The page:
• Politics & Government

Digital Nomads to Be Granted Resident Status

Yomiuri Shimbun file photo
The Prime Minister’s Office in Tokyo

TOKYO (Jiji Press) — The government said Friday that it will grant the so-called designated activities resident status to digital nomads so they can stay and work in Japan for up to six months.

The measure is aimed at attracting excellent human resources from abroad and expanding consumer spending in areas accommodating digital nomads.

The government hopes to begin the measure after revising related rules and notices within fiscal 2023 ending on March 31.

Digital nomads refer to professionals who work remotely in the information technology, marketing, consulting and other fields on a global scale. They are often high-income earners.

An estimated number of such workers across the world is over 35 million. According to a foreign survey, the annual spending by digital nomads is put at $787 billion.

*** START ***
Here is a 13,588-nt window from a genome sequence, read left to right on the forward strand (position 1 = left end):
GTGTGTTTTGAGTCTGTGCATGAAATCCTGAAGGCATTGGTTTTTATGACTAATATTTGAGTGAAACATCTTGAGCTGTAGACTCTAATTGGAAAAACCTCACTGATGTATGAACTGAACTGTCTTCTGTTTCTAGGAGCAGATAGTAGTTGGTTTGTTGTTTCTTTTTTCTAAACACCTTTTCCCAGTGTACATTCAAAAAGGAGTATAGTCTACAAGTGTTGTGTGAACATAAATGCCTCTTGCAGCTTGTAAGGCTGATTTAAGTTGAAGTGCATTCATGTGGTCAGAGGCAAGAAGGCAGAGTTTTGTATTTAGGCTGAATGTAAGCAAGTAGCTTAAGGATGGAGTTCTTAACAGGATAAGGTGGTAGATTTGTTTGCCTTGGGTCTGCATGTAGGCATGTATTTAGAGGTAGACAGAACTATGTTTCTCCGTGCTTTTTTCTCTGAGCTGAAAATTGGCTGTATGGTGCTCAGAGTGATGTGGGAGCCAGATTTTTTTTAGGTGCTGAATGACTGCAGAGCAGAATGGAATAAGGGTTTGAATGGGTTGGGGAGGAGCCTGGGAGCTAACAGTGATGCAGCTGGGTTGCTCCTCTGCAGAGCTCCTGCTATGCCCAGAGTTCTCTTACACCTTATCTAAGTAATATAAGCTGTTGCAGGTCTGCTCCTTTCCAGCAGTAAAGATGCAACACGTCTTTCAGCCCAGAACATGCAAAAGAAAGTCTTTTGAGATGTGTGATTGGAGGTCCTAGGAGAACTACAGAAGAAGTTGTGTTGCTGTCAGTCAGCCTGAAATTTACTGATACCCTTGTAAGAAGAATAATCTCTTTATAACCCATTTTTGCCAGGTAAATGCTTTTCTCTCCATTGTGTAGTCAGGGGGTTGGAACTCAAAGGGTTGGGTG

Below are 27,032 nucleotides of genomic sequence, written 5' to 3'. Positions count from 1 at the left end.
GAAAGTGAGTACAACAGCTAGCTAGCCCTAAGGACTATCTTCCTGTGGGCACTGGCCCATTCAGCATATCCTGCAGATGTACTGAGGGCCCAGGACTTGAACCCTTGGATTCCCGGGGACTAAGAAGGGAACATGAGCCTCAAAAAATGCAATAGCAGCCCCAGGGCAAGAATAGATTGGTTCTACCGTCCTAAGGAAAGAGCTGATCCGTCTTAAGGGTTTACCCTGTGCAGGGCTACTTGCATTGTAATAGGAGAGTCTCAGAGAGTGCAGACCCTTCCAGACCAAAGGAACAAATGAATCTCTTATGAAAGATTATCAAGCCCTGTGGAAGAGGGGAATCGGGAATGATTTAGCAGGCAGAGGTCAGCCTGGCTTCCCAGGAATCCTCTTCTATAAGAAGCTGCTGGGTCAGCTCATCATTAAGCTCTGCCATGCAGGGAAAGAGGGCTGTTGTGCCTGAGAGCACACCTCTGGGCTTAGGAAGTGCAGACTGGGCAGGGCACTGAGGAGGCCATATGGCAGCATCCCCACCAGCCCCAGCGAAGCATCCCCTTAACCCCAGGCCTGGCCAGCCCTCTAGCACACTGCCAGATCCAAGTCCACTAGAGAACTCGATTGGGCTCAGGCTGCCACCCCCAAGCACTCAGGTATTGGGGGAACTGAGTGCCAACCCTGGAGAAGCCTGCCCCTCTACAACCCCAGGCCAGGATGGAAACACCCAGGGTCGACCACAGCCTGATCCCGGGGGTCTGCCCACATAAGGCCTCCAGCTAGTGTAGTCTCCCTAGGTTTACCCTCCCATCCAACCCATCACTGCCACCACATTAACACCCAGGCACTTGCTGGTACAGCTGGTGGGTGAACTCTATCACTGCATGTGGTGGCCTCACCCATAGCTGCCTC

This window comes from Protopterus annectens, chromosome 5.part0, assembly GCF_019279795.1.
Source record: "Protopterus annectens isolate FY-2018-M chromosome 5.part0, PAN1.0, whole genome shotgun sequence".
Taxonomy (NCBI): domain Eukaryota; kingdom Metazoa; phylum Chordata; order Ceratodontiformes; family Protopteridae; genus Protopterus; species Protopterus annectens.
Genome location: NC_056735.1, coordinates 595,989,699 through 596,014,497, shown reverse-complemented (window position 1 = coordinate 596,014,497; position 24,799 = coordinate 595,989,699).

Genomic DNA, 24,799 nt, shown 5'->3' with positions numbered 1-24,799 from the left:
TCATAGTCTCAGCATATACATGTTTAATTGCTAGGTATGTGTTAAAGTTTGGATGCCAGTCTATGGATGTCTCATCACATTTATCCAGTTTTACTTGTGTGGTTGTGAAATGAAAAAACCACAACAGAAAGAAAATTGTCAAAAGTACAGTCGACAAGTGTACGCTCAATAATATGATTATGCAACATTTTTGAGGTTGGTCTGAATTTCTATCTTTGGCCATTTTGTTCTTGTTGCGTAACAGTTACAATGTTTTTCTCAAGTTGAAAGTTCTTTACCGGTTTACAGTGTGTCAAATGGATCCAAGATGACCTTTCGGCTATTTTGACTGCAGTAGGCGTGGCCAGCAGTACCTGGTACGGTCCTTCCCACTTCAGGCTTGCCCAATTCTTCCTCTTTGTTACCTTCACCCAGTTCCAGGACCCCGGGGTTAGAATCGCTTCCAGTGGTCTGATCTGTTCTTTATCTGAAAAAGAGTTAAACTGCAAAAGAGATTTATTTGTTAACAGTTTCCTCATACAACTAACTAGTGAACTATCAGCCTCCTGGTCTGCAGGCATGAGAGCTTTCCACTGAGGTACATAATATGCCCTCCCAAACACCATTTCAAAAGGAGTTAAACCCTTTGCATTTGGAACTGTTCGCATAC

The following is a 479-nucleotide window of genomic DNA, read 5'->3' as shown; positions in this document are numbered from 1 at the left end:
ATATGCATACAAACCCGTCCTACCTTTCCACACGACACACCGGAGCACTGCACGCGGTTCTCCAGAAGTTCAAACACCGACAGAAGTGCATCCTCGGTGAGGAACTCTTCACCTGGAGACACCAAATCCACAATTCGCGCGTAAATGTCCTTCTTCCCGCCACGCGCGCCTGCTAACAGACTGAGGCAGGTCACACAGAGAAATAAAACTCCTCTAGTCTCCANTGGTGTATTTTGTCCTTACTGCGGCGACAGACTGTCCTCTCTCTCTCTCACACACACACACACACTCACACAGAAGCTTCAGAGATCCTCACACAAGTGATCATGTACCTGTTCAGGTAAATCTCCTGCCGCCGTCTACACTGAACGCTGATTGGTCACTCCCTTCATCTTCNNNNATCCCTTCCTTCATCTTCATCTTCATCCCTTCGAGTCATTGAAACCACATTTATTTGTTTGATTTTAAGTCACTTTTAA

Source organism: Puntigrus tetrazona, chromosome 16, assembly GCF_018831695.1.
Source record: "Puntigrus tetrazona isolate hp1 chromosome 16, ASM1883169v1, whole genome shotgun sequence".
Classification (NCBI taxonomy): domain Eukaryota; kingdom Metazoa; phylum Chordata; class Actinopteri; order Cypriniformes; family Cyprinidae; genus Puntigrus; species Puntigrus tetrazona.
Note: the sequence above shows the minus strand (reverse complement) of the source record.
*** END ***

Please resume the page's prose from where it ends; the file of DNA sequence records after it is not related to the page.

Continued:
Digital nomads eligible for the designated activities residency are likely to include recipients of salaries from foreign companies.

The status will be granted to those who have the nationality of a country or a region with visa exemption arrangements and a tax treaty with Japan, earn at least ¥10 million annually, have private health insurance coverage and meet some other conditions.

According to the Immigration Services Agency, 49 economies, including the United States, Britain, Australia, Singapore, South Korea and Taiwan, meet the visa exemption and tax treaty conditions.

Digital nomads with the status will be allowed to bring their spouses and children to Japan.

Japan has no resident status specific to digital nomads, who are currently allowed to stay for up to 90 days with the status of temporary stay.

The measure to give such workers the designated activities residency will be launched in accordance with the government’s revised grand design and action plan for Prime Minister Fumio Kishida’s “new capitalism” initiative.

The government adopted the revised version in June 2023, which called for introducing a resident status for digital nomads within fiscal 2023 at the request of the business community.

The measure will facilitate “the creation of innovation” in Japan, Justice Minister Ryuji Koizumi told a news conference Friday.